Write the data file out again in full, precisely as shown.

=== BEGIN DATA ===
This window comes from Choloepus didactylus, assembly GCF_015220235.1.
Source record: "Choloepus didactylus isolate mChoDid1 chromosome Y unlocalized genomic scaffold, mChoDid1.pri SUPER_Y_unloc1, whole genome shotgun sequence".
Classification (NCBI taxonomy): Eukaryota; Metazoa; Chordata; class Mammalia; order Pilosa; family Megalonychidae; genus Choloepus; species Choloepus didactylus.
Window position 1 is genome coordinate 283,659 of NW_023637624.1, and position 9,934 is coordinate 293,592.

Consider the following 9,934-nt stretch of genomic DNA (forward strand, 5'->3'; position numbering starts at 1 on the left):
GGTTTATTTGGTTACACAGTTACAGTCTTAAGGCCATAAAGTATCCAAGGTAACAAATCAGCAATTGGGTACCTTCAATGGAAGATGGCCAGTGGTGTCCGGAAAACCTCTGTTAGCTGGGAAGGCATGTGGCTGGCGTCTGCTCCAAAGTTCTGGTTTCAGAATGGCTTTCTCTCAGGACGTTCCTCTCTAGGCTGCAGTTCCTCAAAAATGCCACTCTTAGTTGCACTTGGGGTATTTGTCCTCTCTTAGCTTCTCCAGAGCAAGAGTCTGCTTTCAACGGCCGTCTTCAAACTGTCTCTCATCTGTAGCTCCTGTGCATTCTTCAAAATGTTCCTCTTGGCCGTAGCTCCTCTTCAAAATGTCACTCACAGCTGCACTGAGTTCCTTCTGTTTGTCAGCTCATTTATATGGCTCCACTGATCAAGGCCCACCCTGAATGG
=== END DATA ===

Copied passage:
This window comes from Choloepus didactylus, assembly GCF_015220235.1.
Source record: "Choloepus didactylus isolate mChoDid1 chromosome Y unlocalized genomic scaffold, mChoDid1.pri SUPER_Y_unloc1, whole genome shotgun sequence".
Classification (NCBI taxonomy): Eukaryota; Metazoa; Chordata; class Mammalia; order Pilosa; family Megalonychidae; genus Choloepus; species Choloepus didactylus.
Window position 1 is genome coordinate 283,659 of NW_023637624.1, and position 9,934 is coordinate 293,592.

Consider the following 9,934-nt stretch of genomic DNA (forward strand, 5'->3'; position numbering starts at 1 on the left):
GGTTTATTTGGTTACACAGTTACAGTCTTAAGGCCATAAAGTATCCAAGGTAACAAATCAGCAATTGGGTACCTTCAATGGAAGATGGCCAGTGGTGTCCGGAAAACCTCTGTTAGCTGGGAAGGCATGTGGCTGGCGTCTGCTCCAAAGTTCTGGTTTCAGAATGGCTTTCTCTCAGGACGTTCCTCTCTAGGCTGCAGTTCCTCAAAAATGCCACTCTTAGTTGCACTTGGGGTATTTGTCCTCTCTTAGCTTCTCCAGAGCAAGAGTCTGCTTTCAACGGCCGTCTTCAAACTGTCTCTCATCTGTAGCTCCTGTGCATTCTTCAAAATGTTCCTCTTGGCCGTAGCTCCTCTTCAAAATGTCACTCACAGCTGCACTGAGTTCCTTCTGTTTGTCAGCTCATTTATATGGCTCCACTGATCAAGGCCCACCCTGAATGG